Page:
While you might assume that on a system with 8 GB of RAM you should never run out of memory, the following additional factors also need to be taken into account:

  1. other applications, drivers, and also the OS running at the same time as the game, also require a certain amount of memory
  2. memory fragmentation

Although you have greater control over the first point (i.e. you can terminate other memory-hungry applications before starting the game), you cannot do much about memory fragmentation. Memory fragmentation is similar to disk fragmentation. If the game currently requires 4 GB of RAM but is heavily fragmented, the memory it uses might be spread over (for example) 8 GB of address space. If the game now requires a larger chunk of continuous memory (e.g. when it tries to create a savegame), it might end up exceeding what's available on your system.

This is where page files come in. If the current amount of required memory exceeds what's available in physical memory (i.e. RAM), any currently unneeded data can be temporarily moved to the page file or can be directly referenced from the page file. Note that from Windows 10 onwards, data can also be compressed while kept in memory, increasing the space available to processes without falling back to using a page file. However, if you also run out of available space for the page file, there is no way for the system to provide the requested memory. It is therefore important to ensure that you do not unnecessarily restrict the page file size.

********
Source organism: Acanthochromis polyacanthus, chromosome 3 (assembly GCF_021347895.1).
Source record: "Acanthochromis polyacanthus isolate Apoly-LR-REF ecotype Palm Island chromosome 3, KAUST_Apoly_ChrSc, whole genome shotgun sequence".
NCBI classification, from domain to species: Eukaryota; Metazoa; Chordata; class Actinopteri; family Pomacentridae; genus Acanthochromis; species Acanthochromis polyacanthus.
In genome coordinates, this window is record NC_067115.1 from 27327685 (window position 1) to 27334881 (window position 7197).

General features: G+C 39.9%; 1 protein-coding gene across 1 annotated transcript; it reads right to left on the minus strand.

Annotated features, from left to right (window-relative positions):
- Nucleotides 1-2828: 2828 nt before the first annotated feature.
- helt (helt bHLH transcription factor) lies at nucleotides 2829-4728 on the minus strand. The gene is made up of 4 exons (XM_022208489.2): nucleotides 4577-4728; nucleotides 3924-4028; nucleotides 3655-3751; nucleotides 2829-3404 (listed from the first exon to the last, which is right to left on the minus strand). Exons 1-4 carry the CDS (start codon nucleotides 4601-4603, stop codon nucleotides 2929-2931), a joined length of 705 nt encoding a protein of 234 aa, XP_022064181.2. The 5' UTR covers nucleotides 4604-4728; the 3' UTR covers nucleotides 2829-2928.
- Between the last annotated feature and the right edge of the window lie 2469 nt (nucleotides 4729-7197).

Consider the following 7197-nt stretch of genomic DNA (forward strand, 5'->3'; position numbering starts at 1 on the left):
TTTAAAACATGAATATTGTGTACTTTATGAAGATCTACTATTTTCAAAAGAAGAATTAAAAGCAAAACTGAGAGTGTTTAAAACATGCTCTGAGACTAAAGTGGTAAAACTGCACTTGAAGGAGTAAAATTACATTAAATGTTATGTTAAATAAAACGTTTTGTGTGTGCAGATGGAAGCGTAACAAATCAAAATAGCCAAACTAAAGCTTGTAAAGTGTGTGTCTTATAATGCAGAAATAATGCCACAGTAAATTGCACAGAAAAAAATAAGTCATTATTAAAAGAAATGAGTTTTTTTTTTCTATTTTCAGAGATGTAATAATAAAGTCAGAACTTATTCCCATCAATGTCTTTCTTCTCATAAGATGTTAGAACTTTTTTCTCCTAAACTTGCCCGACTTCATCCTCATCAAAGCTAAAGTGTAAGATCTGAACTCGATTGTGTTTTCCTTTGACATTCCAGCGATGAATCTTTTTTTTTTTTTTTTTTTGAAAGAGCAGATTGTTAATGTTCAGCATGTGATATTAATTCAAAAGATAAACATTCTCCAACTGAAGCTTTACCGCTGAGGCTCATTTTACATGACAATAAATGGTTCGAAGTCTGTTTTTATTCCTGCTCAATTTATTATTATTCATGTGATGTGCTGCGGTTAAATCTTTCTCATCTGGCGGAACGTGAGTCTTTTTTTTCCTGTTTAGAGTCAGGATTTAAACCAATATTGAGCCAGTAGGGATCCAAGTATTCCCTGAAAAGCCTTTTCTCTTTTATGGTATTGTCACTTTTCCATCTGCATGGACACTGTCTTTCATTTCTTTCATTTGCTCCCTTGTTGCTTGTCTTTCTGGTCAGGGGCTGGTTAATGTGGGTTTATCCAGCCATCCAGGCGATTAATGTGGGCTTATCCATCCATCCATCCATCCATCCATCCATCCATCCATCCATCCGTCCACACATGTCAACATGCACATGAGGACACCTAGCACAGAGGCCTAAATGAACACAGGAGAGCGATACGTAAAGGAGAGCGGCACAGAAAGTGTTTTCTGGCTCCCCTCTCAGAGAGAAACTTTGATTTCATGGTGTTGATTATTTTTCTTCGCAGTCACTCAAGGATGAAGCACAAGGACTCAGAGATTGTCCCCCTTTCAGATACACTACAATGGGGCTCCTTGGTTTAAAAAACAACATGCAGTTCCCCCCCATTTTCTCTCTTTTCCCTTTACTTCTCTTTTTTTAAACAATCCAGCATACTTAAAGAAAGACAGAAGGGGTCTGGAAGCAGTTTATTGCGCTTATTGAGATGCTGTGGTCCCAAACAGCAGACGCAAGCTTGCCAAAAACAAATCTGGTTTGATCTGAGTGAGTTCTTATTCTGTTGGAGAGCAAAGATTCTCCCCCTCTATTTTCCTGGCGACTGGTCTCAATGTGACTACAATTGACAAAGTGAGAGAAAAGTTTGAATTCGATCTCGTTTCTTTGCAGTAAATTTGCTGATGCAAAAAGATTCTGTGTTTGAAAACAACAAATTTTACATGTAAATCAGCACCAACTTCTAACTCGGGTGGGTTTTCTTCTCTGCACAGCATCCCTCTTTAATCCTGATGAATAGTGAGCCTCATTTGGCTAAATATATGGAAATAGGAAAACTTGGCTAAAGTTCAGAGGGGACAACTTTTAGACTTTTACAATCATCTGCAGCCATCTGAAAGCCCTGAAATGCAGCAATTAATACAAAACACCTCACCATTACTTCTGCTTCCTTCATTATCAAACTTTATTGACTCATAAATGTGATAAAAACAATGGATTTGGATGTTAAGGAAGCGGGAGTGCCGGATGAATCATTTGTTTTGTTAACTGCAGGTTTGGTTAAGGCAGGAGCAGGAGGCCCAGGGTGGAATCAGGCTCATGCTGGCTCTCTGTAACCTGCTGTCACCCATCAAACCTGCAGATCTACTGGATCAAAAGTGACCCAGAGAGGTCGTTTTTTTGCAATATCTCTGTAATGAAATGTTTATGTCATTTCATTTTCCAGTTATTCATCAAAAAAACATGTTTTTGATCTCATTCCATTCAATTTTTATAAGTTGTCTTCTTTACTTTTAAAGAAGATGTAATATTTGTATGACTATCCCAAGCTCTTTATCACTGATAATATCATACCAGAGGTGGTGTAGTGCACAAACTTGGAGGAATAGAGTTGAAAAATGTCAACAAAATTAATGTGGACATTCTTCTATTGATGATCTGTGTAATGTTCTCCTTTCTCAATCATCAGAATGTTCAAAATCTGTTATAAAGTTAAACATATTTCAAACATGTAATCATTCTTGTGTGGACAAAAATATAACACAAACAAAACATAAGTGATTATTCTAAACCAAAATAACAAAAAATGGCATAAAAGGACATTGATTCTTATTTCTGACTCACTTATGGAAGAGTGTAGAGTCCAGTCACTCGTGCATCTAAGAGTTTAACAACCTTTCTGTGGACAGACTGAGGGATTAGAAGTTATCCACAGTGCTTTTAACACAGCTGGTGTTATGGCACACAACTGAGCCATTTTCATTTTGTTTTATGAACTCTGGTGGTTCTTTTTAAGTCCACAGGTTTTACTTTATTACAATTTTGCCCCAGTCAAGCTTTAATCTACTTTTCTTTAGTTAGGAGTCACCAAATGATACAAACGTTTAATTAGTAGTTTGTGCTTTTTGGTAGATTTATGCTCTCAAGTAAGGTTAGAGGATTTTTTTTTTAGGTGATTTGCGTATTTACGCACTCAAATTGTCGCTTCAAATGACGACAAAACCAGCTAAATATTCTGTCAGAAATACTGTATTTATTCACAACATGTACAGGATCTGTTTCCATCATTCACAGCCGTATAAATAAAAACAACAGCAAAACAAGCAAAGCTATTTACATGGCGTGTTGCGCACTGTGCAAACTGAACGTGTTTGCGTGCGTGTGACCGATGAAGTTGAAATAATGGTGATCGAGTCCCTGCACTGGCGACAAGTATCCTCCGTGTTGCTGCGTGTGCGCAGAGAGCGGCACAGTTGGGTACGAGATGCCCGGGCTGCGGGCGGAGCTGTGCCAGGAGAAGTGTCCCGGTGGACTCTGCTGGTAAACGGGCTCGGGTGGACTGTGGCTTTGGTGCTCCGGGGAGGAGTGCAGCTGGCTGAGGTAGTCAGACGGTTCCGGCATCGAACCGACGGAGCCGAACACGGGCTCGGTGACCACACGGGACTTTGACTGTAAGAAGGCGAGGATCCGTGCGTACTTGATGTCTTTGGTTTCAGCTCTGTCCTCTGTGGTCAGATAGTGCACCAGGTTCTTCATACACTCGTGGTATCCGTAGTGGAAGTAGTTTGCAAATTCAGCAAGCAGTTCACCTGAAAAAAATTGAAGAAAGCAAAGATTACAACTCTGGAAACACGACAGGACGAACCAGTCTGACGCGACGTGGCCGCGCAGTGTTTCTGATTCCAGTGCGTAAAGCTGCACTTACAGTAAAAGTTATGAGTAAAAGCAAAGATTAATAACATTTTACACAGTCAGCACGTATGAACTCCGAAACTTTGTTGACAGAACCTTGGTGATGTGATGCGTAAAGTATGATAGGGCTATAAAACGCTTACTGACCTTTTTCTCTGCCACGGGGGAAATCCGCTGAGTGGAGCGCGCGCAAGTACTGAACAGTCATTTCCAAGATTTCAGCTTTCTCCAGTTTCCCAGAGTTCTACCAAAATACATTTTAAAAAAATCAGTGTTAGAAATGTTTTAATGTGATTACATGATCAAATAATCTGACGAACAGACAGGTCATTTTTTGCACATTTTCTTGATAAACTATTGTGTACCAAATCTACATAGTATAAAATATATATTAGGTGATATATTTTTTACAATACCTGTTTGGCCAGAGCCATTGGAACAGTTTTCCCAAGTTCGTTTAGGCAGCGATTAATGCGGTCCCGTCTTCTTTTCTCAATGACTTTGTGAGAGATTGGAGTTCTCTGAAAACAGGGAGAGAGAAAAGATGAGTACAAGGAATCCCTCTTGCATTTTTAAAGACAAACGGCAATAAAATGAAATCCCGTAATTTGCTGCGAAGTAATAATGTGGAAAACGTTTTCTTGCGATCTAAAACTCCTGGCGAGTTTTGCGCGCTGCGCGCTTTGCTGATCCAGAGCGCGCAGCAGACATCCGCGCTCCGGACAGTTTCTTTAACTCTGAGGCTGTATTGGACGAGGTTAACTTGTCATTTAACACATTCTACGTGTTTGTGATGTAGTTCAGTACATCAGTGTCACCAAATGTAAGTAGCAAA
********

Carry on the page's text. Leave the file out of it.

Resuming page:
Why might you have restricted the page file in the first place?

Some years ago, you might have been advised to set the page file size to a "reasonable" maximum size, or even to create a separate drive partition to be used solely by the page file. This "reasonable" size was based on the fact that applications were limited to 2-3 GB of memory, and that having a page file 1.5-2 times the available memory size was considered more than sufficient to cover all practical scenarios. The situation is now different. With 64-bit and multi-threading now standard, and many applications often running in the background without slowing the system down. At the same time, HDDs and SSDs have become so large that the size of a page file is no longer an issue. As a result, arguments for limiting the page file size no longer apply. As a result, there is rarely any real reason for limiting the page file to a fixed size.

Difference between system and graphics card memory

You should also be aware that your system has two distinct sets of memory (actually there are more, but only these two are relevant for this topic):

  • RAM (aka: system memory)
  • VRAM (aka: graphics card memory / video RAM)

While both of these are technically the same thing, VRAM is the RAM which is solely used by the graphics card and is not available to the rest of the system. The out of memory crash described on this page happens when running out of system memory. As a result, increasing the amount of VRAM won't make much difference to whether you run into this crash, so buying a better graphics card won't help in this particular case (obviously it might improve other things).